Rohingya Muslim students hope for better lives
|Rohingya Muslim students at a private tuition class prepare for their next exams at the Thet Kay Pin IDP camp.|
By Wai Moe
June 24, 2014
But education discrimination persists against this minority of 1.3 million people
MYANMAR'S most repeated motto under President Thein Sein is: "Building a modern developed nation through education". For thousands of Rohingya Muslim schoolkids, education is a way of escaping from lifetime tragedy in locked internally displaced person (IDP) camps and villages in Rakhine state. Such an environment, human rights groups say, is akin to the world's" biggest openair prisons".
The struggle to get away is incredible. Rohingya Muslim students need higher marks in the Grade 11 examination. And only the highly competitive medical study is allowed. It's a winner-take-all contest as the Rohingya Muslim students are not permitted to apply for other subjects at Sittwe University. They are banned from studying liberal arts or sciences such as English or zoology, as a result of the sectarian violence in June 2012.
Last year, nevertheless, an IDP Rohingya teenager, Maung Min Naing, from the camp here with outstanding grades was permitted to enrol in the medical school in Magway in central Myanmar.
"Students at medical schools are a good role model for Rohingya kids. It's the only channel opened for them to continue their studies since they cannot study at the university level in Rakhine," Hla Kyaw, a Rohingya teacher in the Thet Kay Pin IDP camp in Sittwe, said recently. The teacher has been privately tutoring a group of 11thgraders at a bamboo house to prepare them for the next academic year. He lamented that just 16 Rohingya students from camps in Sittwe took the Grade 11 exam last March.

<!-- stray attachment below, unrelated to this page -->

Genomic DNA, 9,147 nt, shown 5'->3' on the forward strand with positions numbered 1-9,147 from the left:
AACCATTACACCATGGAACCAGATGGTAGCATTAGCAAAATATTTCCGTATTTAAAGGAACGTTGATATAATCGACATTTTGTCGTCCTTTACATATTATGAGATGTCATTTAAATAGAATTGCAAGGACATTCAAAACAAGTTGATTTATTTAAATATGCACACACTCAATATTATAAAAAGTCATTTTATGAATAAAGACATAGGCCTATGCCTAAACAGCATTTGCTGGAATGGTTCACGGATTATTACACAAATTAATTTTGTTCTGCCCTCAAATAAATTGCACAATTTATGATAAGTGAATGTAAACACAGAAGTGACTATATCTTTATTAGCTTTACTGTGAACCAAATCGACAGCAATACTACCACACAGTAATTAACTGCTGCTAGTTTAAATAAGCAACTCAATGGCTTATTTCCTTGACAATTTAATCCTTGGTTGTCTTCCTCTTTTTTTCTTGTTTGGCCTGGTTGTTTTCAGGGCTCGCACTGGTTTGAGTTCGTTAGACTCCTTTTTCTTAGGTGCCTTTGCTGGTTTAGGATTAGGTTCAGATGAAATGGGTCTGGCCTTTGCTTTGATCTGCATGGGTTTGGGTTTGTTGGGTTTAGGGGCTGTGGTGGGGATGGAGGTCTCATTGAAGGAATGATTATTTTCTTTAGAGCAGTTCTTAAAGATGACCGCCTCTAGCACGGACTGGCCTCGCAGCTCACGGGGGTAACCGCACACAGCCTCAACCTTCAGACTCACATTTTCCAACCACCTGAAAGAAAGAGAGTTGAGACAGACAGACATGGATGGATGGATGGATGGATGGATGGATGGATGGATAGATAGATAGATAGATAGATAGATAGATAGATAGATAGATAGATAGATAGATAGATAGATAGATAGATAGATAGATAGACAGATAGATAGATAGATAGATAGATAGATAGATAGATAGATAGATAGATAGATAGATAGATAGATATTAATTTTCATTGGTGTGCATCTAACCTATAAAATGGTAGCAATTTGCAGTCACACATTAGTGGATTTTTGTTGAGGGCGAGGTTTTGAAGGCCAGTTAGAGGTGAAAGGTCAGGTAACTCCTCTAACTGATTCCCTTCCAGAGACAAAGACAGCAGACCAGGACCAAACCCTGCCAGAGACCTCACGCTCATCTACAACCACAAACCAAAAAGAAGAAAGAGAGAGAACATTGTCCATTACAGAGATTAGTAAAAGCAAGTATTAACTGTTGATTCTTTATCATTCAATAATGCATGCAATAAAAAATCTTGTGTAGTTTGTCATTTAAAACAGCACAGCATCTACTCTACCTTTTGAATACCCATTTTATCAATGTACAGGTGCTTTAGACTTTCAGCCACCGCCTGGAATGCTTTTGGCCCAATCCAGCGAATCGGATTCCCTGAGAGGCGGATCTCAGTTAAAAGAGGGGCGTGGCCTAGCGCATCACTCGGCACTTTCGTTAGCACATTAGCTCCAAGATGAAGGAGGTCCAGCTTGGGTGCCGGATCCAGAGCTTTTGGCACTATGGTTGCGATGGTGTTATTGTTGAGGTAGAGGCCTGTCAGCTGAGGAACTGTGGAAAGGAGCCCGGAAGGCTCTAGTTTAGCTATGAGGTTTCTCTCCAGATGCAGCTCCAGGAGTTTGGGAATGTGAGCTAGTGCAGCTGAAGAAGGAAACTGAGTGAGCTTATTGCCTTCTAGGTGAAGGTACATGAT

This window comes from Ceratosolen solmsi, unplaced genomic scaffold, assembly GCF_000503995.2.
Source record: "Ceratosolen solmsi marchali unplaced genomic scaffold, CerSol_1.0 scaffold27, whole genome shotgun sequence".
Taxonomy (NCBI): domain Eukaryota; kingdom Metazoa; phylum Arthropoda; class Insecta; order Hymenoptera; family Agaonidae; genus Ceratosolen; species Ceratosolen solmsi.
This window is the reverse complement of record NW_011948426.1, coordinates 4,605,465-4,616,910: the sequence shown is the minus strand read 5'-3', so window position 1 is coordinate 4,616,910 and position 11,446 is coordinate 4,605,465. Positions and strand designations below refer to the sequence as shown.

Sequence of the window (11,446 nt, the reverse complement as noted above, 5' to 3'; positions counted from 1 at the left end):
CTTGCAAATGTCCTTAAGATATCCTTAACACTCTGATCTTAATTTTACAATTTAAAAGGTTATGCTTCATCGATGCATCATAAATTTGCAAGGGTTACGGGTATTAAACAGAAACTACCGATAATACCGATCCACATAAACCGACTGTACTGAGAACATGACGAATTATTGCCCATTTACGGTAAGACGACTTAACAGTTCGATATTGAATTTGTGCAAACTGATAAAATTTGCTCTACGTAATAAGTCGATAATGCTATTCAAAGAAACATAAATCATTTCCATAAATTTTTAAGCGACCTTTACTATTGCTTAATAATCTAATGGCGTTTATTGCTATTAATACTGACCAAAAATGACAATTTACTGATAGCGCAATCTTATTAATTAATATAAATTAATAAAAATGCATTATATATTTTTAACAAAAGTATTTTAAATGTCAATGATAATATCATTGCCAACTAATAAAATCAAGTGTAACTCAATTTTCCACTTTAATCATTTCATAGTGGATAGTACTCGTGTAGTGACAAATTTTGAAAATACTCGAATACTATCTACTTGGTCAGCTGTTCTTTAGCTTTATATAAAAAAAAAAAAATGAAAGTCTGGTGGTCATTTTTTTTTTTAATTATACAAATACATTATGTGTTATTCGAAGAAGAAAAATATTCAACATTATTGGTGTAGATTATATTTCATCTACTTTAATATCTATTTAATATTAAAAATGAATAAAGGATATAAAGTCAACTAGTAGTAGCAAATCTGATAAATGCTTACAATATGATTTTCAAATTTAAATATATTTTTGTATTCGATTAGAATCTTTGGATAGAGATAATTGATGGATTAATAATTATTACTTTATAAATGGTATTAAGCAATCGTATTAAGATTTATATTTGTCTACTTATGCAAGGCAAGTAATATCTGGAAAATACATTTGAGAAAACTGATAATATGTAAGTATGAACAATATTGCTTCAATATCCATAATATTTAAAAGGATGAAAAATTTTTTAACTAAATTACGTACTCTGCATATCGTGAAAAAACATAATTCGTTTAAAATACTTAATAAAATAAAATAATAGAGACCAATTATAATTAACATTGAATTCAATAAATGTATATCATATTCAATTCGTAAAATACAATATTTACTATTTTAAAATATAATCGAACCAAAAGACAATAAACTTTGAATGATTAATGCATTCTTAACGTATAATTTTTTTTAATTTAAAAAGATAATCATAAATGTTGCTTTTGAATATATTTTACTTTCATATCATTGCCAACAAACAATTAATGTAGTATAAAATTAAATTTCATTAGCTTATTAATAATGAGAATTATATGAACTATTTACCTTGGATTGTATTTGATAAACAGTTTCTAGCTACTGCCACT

"Two students out of 16 passed the exam and one with two distinctions," said Hla Kyaw, who graduated from Sittwe in chemistry in 1996. "I often think about a hundred Rohingya students joining the exam next March." More than 150,000 Rohingya Muslims from Sittwe, the capital of Rakhine, were driven from their homes during the sectarian violence in June 2012. At least 200 were believed to have been killed and 13 Muslim quarters out of 14 were burned down.
The government of Myanmar set up temporary camps for hundreds of thousands of internally displace persons, most of them Muslims, around the north of Sittwe. Now entering the third year, there are still no signs that these residents can return to their homes in Sittwe town.
"We fled from the town and took refuge here. I thought it would be a few months. But now temporary means permanent," said Daw Sandar, who runs a pharmacy in the camp.
"Alongside a host of problems, the one we are most worried about for our kids is their education."
According to IDP camp committee members,about 200 Muslim students who werestudying at Sittwe University before the violence are barred from returning to the university. Just one high school was
allowed to operate in the 2014 academic year. In the following year of the violence, Muslim students in IDP camps were depending on a middle school to further their education.
"My daughter was in the 10thgrade when we fled from the violence. But in the camps, there was no high school education available," Daw Sandar said.
"So my daughter went repeatedly to a middle school for Grade 9." It is a tearful panorama that Sittwe
University is located just within walking distance from Muslim IDP camps north of Sittwe. It is out of reach for Muslim students.The university entrance is still heavily guarded by riot police in khaki uniform and soldiers in green. Muslim students can only watch with dismay as three-wheel motorcycle taxis carry Rakhine students to the university passing through Bumay, a Muslim village near Sittwe University.
"We are just sitting at teashops or corners of dusty roads, seeing my friends going to the university," said Mohammad Shari, or Maung San Oo, his Burmese name, who was studying psychology before June 2012.